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Jonathan Allen

Former Ambassador to Bulgaria

Part of UK in Bulgaria

25th February 2014

Remembering the Holocaust

The usual approach of a blogger or commentator to a historical event is to look for modern-day comparisons; to use the event to support a link to a trend of interest or concern. But this approach cannot be adopted on the Holocaust. Because of its horrors, because of its sheer scale, there can be no comparison or contrast. Any such link immediately trivialises the memory of those who were murdered.

The scale of the horrors that took place in Europe 70 years ago require us to pause, to remember and to reflect, if we are all to play our part in ensuring they can never happen again. Six million Jews – two thirds of the nine million Jews then resident in Europe – were murdered by the Nazi government in Germany and the territories it occupied during World War II. One million of them were children. 40,000 separate facilities were used to concentrate, hold and kill Jews and others, including the Roma and people with disabilities. Today, the graves of some 2.2 million victims remain uncovered.

Today, 25 February, the UK takes the Chair of the International Holocaust Remembrance Alliance, a body devoted to supporting civil society in countries affected by the Holocaust and beyond. A key task is to help local communities across Europe to identify, uncover and protect the burial place of over 2.2 million victims. Another is educating future generations about what happened.

In the UK, the Holocaust is a mandatory subject in the National Curriculum, supported by school visits by Holocaust Survivors. The Centre for Holocaust Education at London University’s Institute of Education is a pioneer in studying how and why the Holocaust is taught. The Holocaust Educational Trust takes two final year students from every school in England and Wales to Auschwitz. In January, the month the UK remembers the Holocaust, over 200 commemorative events take place.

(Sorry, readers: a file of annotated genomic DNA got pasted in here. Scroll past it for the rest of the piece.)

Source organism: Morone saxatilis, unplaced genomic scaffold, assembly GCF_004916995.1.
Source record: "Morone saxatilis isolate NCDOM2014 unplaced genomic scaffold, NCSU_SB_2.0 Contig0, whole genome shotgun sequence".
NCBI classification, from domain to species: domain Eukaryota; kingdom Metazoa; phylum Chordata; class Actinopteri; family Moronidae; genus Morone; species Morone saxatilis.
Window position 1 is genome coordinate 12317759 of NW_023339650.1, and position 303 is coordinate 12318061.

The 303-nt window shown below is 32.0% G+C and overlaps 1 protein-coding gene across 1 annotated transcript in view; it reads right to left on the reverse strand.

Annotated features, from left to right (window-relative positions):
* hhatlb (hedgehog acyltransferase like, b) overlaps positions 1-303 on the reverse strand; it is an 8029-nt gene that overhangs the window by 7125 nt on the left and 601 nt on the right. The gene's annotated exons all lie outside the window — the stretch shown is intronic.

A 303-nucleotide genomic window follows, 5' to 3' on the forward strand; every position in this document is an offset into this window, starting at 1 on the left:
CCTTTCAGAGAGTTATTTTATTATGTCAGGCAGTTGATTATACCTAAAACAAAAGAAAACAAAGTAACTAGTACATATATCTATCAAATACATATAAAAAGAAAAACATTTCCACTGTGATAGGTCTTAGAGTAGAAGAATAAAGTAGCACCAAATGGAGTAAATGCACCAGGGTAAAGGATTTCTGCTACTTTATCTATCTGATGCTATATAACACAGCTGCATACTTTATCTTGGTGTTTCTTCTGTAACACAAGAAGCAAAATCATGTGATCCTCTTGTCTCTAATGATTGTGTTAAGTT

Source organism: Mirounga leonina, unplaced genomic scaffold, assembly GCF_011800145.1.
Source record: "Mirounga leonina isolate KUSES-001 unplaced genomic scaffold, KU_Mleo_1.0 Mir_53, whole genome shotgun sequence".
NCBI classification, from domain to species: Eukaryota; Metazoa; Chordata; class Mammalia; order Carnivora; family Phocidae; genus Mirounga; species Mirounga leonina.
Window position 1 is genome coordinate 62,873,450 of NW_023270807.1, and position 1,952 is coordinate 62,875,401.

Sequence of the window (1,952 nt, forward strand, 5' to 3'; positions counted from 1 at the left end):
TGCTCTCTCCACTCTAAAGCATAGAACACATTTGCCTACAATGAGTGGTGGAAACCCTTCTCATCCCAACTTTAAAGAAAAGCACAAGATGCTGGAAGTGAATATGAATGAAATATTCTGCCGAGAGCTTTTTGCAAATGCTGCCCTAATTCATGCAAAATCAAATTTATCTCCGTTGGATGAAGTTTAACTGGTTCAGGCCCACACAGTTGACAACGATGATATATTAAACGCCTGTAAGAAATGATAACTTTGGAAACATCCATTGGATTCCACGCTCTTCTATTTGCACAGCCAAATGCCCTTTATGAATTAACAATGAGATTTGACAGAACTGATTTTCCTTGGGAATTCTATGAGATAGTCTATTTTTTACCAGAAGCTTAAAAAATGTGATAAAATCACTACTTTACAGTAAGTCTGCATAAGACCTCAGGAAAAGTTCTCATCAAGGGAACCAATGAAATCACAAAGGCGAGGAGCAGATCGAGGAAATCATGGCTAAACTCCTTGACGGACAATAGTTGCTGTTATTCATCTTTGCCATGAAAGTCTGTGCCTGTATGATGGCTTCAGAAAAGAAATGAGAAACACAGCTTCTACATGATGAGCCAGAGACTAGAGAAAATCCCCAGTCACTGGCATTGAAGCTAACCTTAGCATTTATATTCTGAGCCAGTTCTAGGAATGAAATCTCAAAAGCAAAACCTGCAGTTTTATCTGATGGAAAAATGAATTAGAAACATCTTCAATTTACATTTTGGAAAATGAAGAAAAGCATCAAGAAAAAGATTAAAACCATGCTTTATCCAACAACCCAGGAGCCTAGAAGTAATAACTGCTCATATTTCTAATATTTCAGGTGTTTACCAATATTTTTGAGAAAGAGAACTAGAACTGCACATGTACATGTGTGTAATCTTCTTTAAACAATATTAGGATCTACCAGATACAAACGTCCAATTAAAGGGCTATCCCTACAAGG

Bulgaria has a unique story to tell. Alone of the countries dominated by Nazi Germany, Bulgaria protected its Jewish population from being transported to the death camps. Bulgarians are rightly proud of this heroic chapter in the country’s history and last year I participated in the commemorative events that marked the 70th anniversary. As part of those commemorative events, it was impressive to see Bulgaria acknowledging that it did not prevent the deportation of Jews from the territories it occupied and controlled during WWII, especially in Macedonia and Greece.

I am glad that in December last year, this story was told officially at an event in the British Houses of Parliament, attended by the UK’s Minister for Europe, David Lidington. I know that there will be a dignified memorial here on 10 March, Bulgaria’s Holocaust Memorial Day.

Unfortunately, in many other countries, the Holocaust remains a sensitive issue, and one exploited by nationalist politicians. Holocaust denial is on the rise, as is anti-Semitism. Even in Bulgaria, it is striking how often one sees swastika graffiti. If societies and nations forget what happened in Europe during the Holocaust, so we can imagine the prevention of future genocide becomes harder and the principle of Responsibility to Protect (R2P) becomes weakened.

For whilst the Holocaust is incomparable in its scale and horror, we have witnessed subsequent crimes against humanity, whether genocide in Rwanda or, closer to home, ethnic cleansing in the Balkans. We have developed international crime courts to deter such atrocities from taking place, and to bring to justice those who attempt them.

But above all else, we must continue to remember the Holocaust in all its awfulness. We must ensure our children and grandchildren, and their children and grandchildren, do the same. Because we must never again as a human race come to terms with the realisation that we have allowed a whole society to be murdered. We must never again lose our humanity.

About Jonathan Allen

Jonathan Allen was British Ambassador to Bulgaria from from 2012 to 2015. He then returned to the UK to take up the position of Director for National Security at the…

Jonathan Allen was British Ambassador to Bulgaria from from 2012 to 2015. He then returned to the UK to take up the position of Director for National Security at the Foreign & Commonwealth Office.

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